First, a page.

Riyadh Over this past year of Arab Spring revolt, Saudi Arabia has increasingly replaced the United States as the key status-quo power in the Middle East — a role that seems likely to expand even more in coming years as the Saudis boost their military and economic spending.
Saudis describe the kingdom’s growing role as a reaction, in part, to the diminished clout of the United States. They still regard the U.S.-Saudi relationship as valuable, but it’s no longer seen as a guarantor of their security. For that, the Saudis have decided they must rely more on themselves — and, down the road, on a wider set of friends that includes their military partner, Pakistan, and their largest oil customer, China.
For Saudi watchers, this change is striking. The kingdom’s old practice was to keep its head down, spread money to radical groups to try to buy peace, and rely on a U.S. military umbrella. Now, Riyadh is more open and vocal in pressing its interests — especially in challenging Iran.
The more-assertive Saudi role has been clear in its open support for the ouster of Syrian President Bashar al-Assad, who is Iran’s crucial Arab ally. The Saudis were decisive backers of last weekend’s Arab League decision to suspend Syria’s membership (though they also supported the organization’s waffling decision on Wednesday to send another mediation team to Damascus).
Money is always the Saudis’ biggest resource, and they are planning to spend it more aggressively as a regional power broker — roughly double their armed forces over the next 10 years and spend at least $15 billion annually to support countries weakened economically by this year’s turmoil.
The enormous military expansion was signaled last week by Gen. Hussein al-Qubail, the chief of staff. Because of “surrounding circumstances,” he said, the Saudis would spend more to achieve “the highest degree of combat readiness.”
Overseeing the arms buildup will be a new defense minister, Prince Salman bin Abdul-Aziz, described by Saudis as a strong manager during his many years as governor of Riyadh. This contrasts with what foreign analysts say was the loose discipline (and occasional corruption scandals) under his predecessor, Prince Sultan, who died in October after 48 years as defense minister.
Saudi sources provided an unofficial summary of the defense buildup. The army will add 125,000 to its estimated current force of 150,000; the national guard will grow by 125,000 from an estimated 100,000; the navy will spend more than $30 billion buying new ships and sea-skimming missiles; the air force will add 450 to 500 planes; and the Ministry of Interior is boosting its police and special forces by about 60,000. The Saudis are also developing their own version of the U.S. Joint Special Operations Command.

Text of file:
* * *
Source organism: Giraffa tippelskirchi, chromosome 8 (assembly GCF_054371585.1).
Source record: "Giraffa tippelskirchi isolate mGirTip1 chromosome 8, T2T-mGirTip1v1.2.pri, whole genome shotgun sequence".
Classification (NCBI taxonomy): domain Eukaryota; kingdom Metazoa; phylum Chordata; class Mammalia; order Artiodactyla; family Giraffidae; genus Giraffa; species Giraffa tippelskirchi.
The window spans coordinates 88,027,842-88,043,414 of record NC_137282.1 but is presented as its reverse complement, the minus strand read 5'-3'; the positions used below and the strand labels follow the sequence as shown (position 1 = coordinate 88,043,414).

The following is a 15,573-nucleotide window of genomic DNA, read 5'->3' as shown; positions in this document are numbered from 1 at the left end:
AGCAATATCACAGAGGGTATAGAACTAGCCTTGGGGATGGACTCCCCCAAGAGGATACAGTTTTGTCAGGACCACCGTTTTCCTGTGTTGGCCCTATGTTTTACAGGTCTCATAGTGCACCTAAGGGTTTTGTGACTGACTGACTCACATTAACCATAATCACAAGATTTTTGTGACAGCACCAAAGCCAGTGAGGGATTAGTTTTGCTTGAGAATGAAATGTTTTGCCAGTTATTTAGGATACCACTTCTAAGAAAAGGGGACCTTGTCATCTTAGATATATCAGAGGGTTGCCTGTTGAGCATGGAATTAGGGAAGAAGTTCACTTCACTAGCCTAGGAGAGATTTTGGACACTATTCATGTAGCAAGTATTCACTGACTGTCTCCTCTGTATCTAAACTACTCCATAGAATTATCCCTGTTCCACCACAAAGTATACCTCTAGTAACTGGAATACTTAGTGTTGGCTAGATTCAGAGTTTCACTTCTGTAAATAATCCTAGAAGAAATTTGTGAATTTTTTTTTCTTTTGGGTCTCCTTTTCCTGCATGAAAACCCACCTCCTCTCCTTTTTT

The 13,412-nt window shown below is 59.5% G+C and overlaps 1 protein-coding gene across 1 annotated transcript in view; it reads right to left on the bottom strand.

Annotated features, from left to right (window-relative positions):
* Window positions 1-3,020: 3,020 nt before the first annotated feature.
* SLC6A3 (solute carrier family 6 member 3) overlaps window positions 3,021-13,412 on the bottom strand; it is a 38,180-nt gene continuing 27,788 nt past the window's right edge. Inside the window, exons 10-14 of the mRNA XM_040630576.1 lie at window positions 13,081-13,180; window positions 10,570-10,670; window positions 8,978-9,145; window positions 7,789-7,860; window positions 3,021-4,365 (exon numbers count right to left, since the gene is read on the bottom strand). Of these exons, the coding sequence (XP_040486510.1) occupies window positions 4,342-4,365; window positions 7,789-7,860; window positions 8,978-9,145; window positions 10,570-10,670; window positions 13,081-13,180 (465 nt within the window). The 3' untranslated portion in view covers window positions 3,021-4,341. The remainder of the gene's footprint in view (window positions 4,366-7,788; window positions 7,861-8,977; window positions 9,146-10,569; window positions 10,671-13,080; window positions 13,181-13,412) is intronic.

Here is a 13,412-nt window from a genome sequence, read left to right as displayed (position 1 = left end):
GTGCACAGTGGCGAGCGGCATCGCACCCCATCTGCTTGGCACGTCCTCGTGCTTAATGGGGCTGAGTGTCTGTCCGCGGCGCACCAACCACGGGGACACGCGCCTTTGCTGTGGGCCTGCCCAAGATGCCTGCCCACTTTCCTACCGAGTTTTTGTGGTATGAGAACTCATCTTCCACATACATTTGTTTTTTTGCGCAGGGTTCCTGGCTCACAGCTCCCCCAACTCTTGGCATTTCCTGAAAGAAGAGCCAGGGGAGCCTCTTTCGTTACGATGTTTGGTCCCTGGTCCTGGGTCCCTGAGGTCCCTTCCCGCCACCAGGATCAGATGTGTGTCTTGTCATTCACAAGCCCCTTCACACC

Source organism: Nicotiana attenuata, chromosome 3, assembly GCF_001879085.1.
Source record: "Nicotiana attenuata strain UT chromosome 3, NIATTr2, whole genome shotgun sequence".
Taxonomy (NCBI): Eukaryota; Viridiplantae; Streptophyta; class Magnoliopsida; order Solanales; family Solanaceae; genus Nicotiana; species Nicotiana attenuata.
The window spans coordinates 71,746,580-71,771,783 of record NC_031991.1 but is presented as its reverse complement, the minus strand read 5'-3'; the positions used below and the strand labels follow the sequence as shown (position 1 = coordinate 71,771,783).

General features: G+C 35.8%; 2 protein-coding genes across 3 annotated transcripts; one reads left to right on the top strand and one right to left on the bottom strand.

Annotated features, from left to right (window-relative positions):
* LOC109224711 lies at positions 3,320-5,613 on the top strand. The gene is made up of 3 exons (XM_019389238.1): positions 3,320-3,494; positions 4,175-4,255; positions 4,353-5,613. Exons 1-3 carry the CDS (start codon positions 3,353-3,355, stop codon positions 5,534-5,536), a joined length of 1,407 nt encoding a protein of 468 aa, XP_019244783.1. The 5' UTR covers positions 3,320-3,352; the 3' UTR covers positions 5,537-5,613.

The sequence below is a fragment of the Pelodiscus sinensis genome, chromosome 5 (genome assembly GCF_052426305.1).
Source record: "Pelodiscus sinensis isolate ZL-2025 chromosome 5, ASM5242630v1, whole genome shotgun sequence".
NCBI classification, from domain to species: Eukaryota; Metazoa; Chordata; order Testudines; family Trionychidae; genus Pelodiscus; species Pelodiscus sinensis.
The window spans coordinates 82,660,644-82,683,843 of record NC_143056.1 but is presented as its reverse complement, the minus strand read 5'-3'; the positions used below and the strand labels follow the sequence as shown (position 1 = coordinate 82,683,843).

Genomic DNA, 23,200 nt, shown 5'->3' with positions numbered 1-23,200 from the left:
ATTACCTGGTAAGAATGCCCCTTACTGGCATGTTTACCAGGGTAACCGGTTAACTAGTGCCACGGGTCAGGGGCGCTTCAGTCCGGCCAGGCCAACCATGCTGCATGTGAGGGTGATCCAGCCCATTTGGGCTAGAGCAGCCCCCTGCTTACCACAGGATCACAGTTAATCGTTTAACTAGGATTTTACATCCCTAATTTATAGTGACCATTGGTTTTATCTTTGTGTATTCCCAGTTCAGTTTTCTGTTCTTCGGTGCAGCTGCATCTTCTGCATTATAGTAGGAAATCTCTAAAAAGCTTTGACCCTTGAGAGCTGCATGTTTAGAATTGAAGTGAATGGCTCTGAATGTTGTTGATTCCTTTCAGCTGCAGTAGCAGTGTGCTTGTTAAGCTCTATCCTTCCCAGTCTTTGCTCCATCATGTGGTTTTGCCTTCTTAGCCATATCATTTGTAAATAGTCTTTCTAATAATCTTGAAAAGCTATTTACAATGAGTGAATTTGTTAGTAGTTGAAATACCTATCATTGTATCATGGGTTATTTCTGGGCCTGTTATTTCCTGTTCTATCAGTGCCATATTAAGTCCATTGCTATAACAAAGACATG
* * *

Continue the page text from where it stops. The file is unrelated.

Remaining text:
The doubling of ground forces is partly a domestic employment project, but it’s also a signal of Saudi confidence.
The Saudi shopping list is a bonanza for U.S. and European arms merchants. That’s especially true of the air force procurement, with the Saudis planning to buy 72 “Eurofighters” from EADS, and 84 new F-15s from Boeing. The rationale is containing Iran, whose nuclear ambitions the Saudis strongly oppose. But Riyadh has an instant deterrent ready, too, in the form of the Pakistani nuclear arsenal that the Saudis are widely believed to have helped finance.
Big weapons purchases have been a Saudi penchant for decades. More interesting, in some ways, is their quiet effort to provide support to friendly regimes to keep the region from blowing itself up in this period of instability. The Saudis have budgeted $4 billion this year to help Egypt, $1.4 billion for Jordan, and $500 million annually over the next decade for Bahrain and Oman. They will doubtless pump money, as well, to Syria, Yemen and Lebanon once the smoke clears in those volatile countries.
“In outlays, we’ve budgeted $15 billion a year just to keep the peace,” says one Saudi source, adding up the economic assistance to Arab neighbors. But that’s hardly a stretch for a country that, by year-end, will have about $650 billion in foreign reserves.
The Saudis speak more charitably of the United States than they did a few months ago, after reassuring visits by Vice President Joe Biden and national security adviser Tom Donilon, and close military and intelligence cooperation continues. But President Barack Obama is seen as a relatively weak leader who abandoned his own call for a Palestinian state under Israeli pressure. The U.S. isn’t exactly the god that failed, but its divine powers are certainly suspect in Riyadh.